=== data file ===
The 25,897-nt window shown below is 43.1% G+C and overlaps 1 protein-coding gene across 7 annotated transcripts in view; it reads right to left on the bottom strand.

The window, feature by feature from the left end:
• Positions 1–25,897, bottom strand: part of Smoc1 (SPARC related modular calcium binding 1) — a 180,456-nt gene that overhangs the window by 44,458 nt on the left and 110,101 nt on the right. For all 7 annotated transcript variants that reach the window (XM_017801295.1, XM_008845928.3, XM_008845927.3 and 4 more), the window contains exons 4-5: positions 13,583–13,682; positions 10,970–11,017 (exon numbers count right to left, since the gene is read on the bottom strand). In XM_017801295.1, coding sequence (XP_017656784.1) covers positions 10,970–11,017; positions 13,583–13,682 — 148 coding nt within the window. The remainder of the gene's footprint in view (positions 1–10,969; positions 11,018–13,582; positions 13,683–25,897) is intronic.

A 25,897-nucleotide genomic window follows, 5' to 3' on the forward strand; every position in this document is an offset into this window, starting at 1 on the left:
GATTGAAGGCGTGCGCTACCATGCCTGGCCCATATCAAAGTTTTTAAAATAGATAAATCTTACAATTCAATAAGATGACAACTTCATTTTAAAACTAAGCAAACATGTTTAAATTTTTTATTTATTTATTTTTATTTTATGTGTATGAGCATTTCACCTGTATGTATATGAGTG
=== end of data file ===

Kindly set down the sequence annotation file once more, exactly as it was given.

The 25,897-nt window shown below is 43.1% G+C and overlaps 1 protein-coding gene across 7 annotated transcripts in view; it reads right to left on the bottom strand.

The window, feature by feature from the left end:
• Positions 1–25,897, bottom strand: part of Smoc1 (SPARC related modular calcium binding 1) — a 180,456-nt gene that overhangs the window by 44,458 nt on the left and 110,101 nt on the right. For all 7 annotated transcript variants that reach the window (XM_017801295.1, XM_008845928.3, XM_008845927.3 and 4 more), the window contains exons 4-5: positions 13,583–13,682; positions 10,970–11,017 (exon numbers count right to left, since the gene is read on the bottom strand). In XM_017801295.1, coding sequence (XP_017656784.1) covers positions 10,970–11,017; positions 13,583–13,682 — 148 coding nt within the window. The remainder of the gene's footprint in view (positions 1–10,969; positions 11,018–13,582; positions 13,683–25,897) is intronic.

A 25,897-nucleotide genomic window follows, 5' to 3' on the forward strand; every position in this document is an offset into this window, starting at 1 on the left:
GATTGAAGGCGTGCGCTACCATGCCTGGCCCATATCAAAGTTTTTAAAATAGATAAATCTTACAATTCAATAAGATGACAACTTCATTTTAAAACTAAGCAAACATGTTTAAATTTTTTATTTATTTATTTTTATTTTATGTGTATGAGCATTTCACCTGTATGTATATGAGTG